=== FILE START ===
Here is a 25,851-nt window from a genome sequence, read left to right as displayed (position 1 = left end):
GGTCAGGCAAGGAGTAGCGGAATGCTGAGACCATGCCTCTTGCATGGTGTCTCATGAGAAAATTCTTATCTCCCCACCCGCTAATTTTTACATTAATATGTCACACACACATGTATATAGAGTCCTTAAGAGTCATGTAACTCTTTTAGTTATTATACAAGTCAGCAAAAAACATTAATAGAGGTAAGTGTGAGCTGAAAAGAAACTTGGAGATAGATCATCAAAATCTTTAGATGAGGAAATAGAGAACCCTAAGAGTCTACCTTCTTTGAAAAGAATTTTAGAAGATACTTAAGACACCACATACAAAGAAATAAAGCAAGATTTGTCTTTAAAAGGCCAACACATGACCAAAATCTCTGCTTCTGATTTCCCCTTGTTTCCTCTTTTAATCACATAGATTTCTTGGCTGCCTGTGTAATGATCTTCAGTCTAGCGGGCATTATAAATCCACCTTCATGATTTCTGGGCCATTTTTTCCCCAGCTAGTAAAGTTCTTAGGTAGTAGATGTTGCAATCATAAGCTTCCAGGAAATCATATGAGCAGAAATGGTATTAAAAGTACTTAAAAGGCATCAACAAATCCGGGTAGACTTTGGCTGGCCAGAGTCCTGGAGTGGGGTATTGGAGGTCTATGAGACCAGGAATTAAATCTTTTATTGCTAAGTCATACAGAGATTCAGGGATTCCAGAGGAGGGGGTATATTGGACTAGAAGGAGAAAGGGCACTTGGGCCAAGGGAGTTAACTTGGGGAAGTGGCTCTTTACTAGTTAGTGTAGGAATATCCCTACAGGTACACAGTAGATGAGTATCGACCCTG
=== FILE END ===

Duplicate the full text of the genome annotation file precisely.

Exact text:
Here is a 25,851-nt window from a genome sequence, read left to right as displayed (position 1 = left end):
GGTCAGGCAAGGAGTAGCGGAATGCTGAGACCATGCCTCTTGCATGGTGTCTCATGAGAAAATTCTTATCTCCCCACCCGCTAATTTTTACATTAATATGTCACACACACATGTATATAGAGTCCTTAAGAGTCATGTAACTCTTTTAGTTATTATACAAGTCAGCAAAAAACATTAATAGAGGTAAGTGTGAGCTGAAAAGAAACTTGGAGATAGATCATCAAAATCTTTAGATGAGGAAATAGAGAACCCTAAGAGTCTACCTTCTTTGAAAAGAATTTTAGAAGATACTTAAGACACCACATACAAAGAAATAAAGCAAGATTTGTCTTTAAAAGGCCAACACATGACCAAAATCTCTGCTTCTGATTTCCCCTTGTTTCCTCTTTTAATCACATAGATTTCTTGGCTGCCTGTGTAATGATCTTCAGTCTAGCGGGCATTATAAATCCACCTTCATGATTTCTGGGCCATTTTTTCCCCAGCTAGTAAAGTTCTTAGGTAGTAGATGTTGCAATCATAAGCTTCCAGGAAATCATATGAGCAGAAATGGTATTAAAAGTACTTAAAAGGCATCAACAAATCCGGGTAGACTTTGGCTGGCCAGAGTCCTGGAGTGGGGTATTGGAGGTCTATGAGACCAGGAATTAAATCTTTTATTGCTAAGTCATACAGAGATTCAGGGATTCCAGAGGAGGGGGTATATTGGACTAGAAGGAGAAAGGGCACTTGGGCCAAGGGAGTTAACTTGGGGAAGTGGCTCTTTACTAGTTAGTGTAGGAATATCCCTACAGGTACACAGTAGATGAGTATCGACCCTG